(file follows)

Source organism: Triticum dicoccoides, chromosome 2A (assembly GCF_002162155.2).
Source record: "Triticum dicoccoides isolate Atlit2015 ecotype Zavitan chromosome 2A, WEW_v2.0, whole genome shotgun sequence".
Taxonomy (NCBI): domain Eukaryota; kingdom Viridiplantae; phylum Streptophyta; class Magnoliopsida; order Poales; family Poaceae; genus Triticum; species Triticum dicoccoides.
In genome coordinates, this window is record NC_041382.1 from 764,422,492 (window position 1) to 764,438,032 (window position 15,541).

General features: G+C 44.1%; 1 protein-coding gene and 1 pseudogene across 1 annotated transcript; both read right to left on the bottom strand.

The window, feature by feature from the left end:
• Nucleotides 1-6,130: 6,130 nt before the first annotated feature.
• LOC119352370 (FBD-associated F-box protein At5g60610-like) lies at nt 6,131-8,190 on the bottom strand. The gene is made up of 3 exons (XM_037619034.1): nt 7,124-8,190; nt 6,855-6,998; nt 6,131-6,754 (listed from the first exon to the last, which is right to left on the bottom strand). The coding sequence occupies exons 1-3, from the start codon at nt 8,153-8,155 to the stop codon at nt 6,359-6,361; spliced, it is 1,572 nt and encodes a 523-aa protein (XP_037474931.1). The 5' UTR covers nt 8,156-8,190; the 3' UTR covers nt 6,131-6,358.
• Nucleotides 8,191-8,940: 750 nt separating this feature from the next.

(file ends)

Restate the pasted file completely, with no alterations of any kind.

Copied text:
Source organism: Triticum dicoccoides, chromosome 2A (assembly GCF_002162155.2).
Source record: "Triticum dicoccoides isolate Atlit2015 ecotype Zavitan chromosome 2A, WEW_v2.0, whole genome shotgun sequence".
Taxonomy (NCBI): domain Eukaryota; kingdom Viridiplantae; phylum Streptophyta; class Magnoliopsida; order Poales; family Poaceae; genus Triticum; species Triticum dicoccoides.
In genome coordinates, this window is record NC_041382.1 from 764,422,492 (window position 1) to 764,438,032 (window position 15,541).

General features: G+C 44.1%; 1 protein-coding gene and 1 pseudogene across 1 annotated transcript; both read right to left on the bottom strand.

The window, feature by feature from the left end:
• Nucleotides 1-6,130: 6,130 nt before the first annotated feature.
• LOC119352370 (FBD-associated F-box protein At5g60610-like) lies at nt 6,131-8,190 on the bottom strand. The gene is made up of 3 exons (XM_037619034.1): nt 7,124-8,190; nt 6,855-6,998; nt 6,131-6,754 (listed from the first exon to the last, which is right to left on the bottom strand). The coding sequence occupies exons 1-3, from the start codon at nt 8,153-8,155 to the stop codon at nt 6,359-6,361; spliced, it is 1,572 nt and encodes a 523-aa protein (XP_037474931.1). The 5' UTR covers nt 8,156-8,190; the 3' UTR covers nt 6,131-6,358.
• Nucleotides 8,191-8,940: 750 nt separating this feature from the next.